May 2003 Archives

May 23, 2003

school's out

Schools's out for two of my three kids. The other one gets out on June 9th.

I spent most of my K-12 days in California, where school didn't start until after Labor Day, and usually got out around June 15. Here in GA, public schools seems to start soon after August 15, and gets out before Memorial Day. I'm still not used to it.

May 19, 2003

A neat trick with rsync

Following up on my recent posts [1, 2] about rsync, here's a very useful trick with rsync involving multiple source directories. All credit for this tip goes to William LeFebvre, my former colleague from CNN.

Continue reading A neat trick with rsync.

May 16, 2003

KM posts

James McGee ties together a series of excellent posts on knowledge managment

There's lots of meat in here; I spent a good 20+ minutes reading the posts James points to and following up on those. The best find was arguably Dave Pollard's weblog How To Save the World. I haven't come across this weblog before, but just browsing across his front page was most thought-provoking.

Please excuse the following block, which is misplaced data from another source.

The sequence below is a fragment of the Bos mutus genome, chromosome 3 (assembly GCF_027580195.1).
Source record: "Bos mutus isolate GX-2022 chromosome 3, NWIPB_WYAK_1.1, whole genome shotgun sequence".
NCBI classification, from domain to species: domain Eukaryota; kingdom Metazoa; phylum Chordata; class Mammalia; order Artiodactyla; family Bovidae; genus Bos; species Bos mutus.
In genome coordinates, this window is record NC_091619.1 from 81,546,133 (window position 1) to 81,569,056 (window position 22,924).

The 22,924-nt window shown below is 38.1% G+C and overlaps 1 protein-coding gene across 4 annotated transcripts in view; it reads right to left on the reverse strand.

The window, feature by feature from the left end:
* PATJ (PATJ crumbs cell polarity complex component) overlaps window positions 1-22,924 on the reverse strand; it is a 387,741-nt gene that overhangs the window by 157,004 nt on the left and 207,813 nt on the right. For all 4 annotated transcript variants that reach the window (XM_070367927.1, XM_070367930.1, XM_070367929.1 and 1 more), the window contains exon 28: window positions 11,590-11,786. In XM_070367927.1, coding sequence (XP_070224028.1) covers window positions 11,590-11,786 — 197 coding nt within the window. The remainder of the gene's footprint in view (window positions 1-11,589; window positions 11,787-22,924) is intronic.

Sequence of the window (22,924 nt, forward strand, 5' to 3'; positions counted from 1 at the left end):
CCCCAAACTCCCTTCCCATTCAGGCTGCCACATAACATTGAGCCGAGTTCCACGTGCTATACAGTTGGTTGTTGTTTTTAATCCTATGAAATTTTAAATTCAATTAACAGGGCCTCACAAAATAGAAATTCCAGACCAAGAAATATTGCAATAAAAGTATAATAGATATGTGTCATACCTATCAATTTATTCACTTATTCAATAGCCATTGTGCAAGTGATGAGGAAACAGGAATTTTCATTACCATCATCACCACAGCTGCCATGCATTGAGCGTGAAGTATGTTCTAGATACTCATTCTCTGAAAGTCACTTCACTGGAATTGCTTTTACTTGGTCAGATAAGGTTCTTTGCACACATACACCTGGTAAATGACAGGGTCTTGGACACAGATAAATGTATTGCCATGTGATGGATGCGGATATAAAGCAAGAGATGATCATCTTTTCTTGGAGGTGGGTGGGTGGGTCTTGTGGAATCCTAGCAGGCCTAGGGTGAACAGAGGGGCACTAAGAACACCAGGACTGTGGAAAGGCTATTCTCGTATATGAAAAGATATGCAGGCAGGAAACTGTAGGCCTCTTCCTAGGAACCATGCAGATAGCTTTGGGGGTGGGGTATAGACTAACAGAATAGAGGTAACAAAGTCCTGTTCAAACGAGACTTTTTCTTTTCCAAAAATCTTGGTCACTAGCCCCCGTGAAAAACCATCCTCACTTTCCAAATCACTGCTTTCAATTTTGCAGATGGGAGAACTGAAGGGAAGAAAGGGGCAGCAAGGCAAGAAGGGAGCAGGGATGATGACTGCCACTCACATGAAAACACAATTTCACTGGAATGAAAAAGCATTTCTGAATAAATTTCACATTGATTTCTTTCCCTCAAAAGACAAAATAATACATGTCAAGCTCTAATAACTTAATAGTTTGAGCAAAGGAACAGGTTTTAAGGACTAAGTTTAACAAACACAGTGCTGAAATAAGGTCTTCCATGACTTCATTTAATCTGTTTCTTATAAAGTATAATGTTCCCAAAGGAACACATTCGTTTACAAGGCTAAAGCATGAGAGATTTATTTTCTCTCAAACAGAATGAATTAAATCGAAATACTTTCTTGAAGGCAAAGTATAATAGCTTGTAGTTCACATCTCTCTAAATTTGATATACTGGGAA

A good reason to put Geourl in your blog

The World as a Blog is an excellent reason to put a Geourl on your weblog. (A geourl encodes your physical location.) The World as Blog checks every minute or so, and everytime it finds a post from a weblog that has a geourl, it puts puts a little textbox with a bit of the post, and highlights the location of the weblog on a map of the world.

A few minutes after I post this, for example, I should see my post show up. Let's see ...

May 15, 2003

Tips on Writing the Living Web

I'm always interesting in reading about the process of writing. Particularly non-fiction. I've never been a big fiction reader, and when I write, I don't have enough imagination to make it up.

Once in a while, I'll pull out one of my favorite books on writing, read it, and get inspired to write again. Books like Bird by Bird by Anne Lamott, Writing to Learn or On Writing Well by William Zinsser, or almost anything by John McPhee. (The Control of Nature comes to mind.)